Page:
Wednesday, December 07, 2016

Remembering Uncle Marvin Lee

I have December 7, highlighted on my calendar. It's the day the Japanese bombed Pearl Harbor. My Uncle Marvin Lee Ferguson died. He was just a kid having the time of his life in the U.S. Navy. I scanned several pictures from my mother's picture albums. Uncle Marvin Lee had sent home to his family in the weeks prior to the attack. 

On that Sunday morning, he was on board the USS California which was one of the battleships in the harbor on that fateful morning. 

It was before I was born so I never met Uncle Marvin Lee, but my mother teared up when she spoke of him.

He was the first soldier to die in WWII in this county.  The local  VFW is named after him.

He has a headstone at the family cemetery near Jasper, but I'm not sure his body was ever recovered. I should have asked my mom, but I never thought to ask.

War is a dirty business. I know there are times when it's difficult to avoid, but the cost is staggering. There are victors, but I'm not sure there are ever winners.


USS California ~ Navy Photograph

13 comments:

  1. He looks like a high school kid...so young. I'm sorry for your loss and your post brought tears to my eyes. How hard for your family in those dark days. I kept looking at his photo and then realized why he seems familiar. He looks like one of our Docs at the hospital. They could be brothers. Thanks for the reminder of this historic day.

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  2. Senseless, and yet we keep having them. Hard to think of losing someone that young, yet even today we have lost so many.

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  3. All deaths hurt the ones of us who are left here. I sympathize with your mother. Our family was crushed when my brother was killed in Viet Nam. He too was just a baby. Soldiers are far away from home and it seems as if they are alone even if there are other soldiers with them. Perhaps that is why it hurts all the more when they die. Conflicts happen but we don't have to like them. At the same time I am supremely grateful for all those who have kept our country free and safe.

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  4. I recently watched a special on PBS about the California and the Arizona. It was very interesting and very, very sad. He is, like so many, too young. Thank you for sharing this special story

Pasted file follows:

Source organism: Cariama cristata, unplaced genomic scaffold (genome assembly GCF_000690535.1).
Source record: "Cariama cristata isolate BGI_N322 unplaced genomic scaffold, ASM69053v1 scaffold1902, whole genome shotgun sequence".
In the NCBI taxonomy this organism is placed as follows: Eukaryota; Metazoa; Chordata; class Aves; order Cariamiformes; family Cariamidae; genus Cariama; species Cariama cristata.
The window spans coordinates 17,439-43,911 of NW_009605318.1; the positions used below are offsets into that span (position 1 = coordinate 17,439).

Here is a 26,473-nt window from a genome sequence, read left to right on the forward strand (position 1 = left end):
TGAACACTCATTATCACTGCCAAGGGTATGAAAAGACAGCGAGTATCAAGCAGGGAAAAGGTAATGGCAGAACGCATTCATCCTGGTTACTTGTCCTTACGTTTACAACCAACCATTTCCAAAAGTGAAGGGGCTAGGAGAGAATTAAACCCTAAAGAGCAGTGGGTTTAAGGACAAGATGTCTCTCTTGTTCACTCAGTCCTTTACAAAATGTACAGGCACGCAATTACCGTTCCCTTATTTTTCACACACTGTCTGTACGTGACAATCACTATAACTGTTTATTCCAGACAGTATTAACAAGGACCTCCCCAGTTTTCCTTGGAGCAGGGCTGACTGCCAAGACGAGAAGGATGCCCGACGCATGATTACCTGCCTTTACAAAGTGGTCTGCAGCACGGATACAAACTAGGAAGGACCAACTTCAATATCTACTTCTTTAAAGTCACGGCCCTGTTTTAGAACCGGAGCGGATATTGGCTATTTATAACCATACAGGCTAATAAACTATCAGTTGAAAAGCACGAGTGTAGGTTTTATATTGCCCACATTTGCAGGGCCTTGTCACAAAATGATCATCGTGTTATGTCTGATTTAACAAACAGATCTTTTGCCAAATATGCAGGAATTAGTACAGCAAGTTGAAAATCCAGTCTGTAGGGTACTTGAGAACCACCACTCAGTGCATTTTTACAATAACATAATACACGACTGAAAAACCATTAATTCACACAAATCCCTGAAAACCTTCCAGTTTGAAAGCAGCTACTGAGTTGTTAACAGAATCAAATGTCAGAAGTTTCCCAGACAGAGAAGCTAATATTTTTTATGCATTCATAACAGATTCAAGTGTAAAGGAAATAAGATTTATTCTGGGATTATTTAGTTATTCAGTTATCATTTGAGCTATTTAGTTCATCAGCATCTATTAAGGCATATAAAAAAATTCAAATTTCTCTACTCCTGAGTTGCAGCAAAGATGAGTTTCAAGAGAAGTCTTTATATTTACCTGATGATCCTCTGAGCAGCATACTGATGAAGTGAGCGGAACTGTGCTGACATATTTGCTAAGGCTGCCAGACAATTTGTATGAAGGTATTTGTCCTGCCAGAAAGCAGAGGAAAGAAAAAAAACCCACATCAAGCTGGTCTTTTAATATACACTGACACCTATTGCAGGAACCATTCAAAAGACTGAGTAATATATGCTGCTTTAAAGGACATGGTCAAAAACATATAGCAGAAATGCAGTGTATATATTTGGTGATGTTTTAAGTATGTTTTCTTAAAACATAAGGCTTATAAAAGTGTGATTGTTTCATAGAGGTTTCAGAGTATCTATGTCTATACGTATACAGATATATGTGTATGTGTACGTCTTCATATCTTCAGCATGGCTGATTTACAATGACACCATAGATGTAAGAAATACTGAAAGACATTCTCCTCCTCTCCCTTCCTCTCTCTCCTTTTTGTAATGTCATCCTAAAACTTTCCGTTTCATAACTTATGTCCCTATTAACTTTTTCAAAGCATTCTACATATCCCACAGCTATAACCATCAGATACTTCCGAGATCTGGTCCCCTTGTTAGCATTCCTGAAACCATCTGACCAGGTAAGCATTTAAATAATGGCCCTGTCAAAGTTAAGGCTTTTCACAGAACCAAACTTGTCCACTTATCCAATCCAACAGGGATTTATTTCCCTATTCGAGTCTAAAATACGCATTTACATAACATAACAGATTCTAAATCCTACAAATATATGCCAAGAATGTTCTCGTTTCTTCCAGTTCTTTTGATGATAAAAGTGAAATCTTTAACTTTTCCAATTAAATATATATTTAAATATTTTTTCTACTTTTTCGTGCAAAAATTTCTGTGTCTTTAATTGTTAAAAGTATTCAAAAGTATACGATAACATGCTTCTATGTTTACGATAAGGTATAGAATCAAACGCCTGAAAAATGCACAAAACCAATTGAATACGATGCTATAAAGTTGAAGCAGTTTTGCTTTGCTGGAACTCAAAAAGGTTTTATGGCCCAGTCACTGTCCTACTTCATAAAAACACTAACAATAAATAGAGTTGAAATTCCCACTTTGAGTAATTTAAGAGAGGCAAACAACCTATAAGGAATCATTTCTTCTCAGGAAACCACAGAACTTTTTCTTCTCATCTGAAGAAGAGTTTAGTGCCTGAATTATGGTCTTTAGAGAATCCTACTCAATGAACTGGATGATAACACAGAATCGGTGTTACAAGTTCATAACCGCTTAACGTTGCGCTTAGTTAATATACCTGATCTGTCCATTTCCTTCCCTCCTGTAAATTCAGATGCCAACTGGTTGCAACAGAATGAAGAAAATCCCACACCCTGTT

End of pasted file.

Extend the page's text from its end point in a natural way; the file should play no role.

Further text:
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  5. My father (a German Jew) told us early and often that there are no winners in war. I wouldn't argue.

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  6. As you say, sometimes war is a necessary evil but there are no real winners and it is such a waste of lives.

    Alphie

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  7. It is good of you to remember publicly your uncle Marvin Lee Ferguson even though you never met him. He was only a kid but a handsome one. How so very sad that he was killed.

    War is so senseless. So many innocent lives suffer or are lost because of it.
    Hugs,
    Julia

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  8. When I see pictures of Pearl Harbor victims I'm saddened by how young those fellows were and how so many of them never got a chance to live or even understand what was happening. We must never forget.

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  9. A day that will live in infamy, and it has.

    Love,
    Janie

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  10. wow. The soldiers were all so young. It breaks my heart they never got a chance to finish life by giving it up save others.
    Lisa

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  11. Great tribute. THANKS for posting that. We were in Pearl on the 60th anniversary of the attack, it is an amazing feeling of human sacrifice as you stand on the Arizona memorial and read of that day and the terrible loss.

    There are no 'winners' in war, just survivors and memories. I can easily see your mom 'tearing-up' when she talked of Marvin Lee.

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  12. If women ruled the world, there would be NO wars; just a bunch of countries not talking to each other!!

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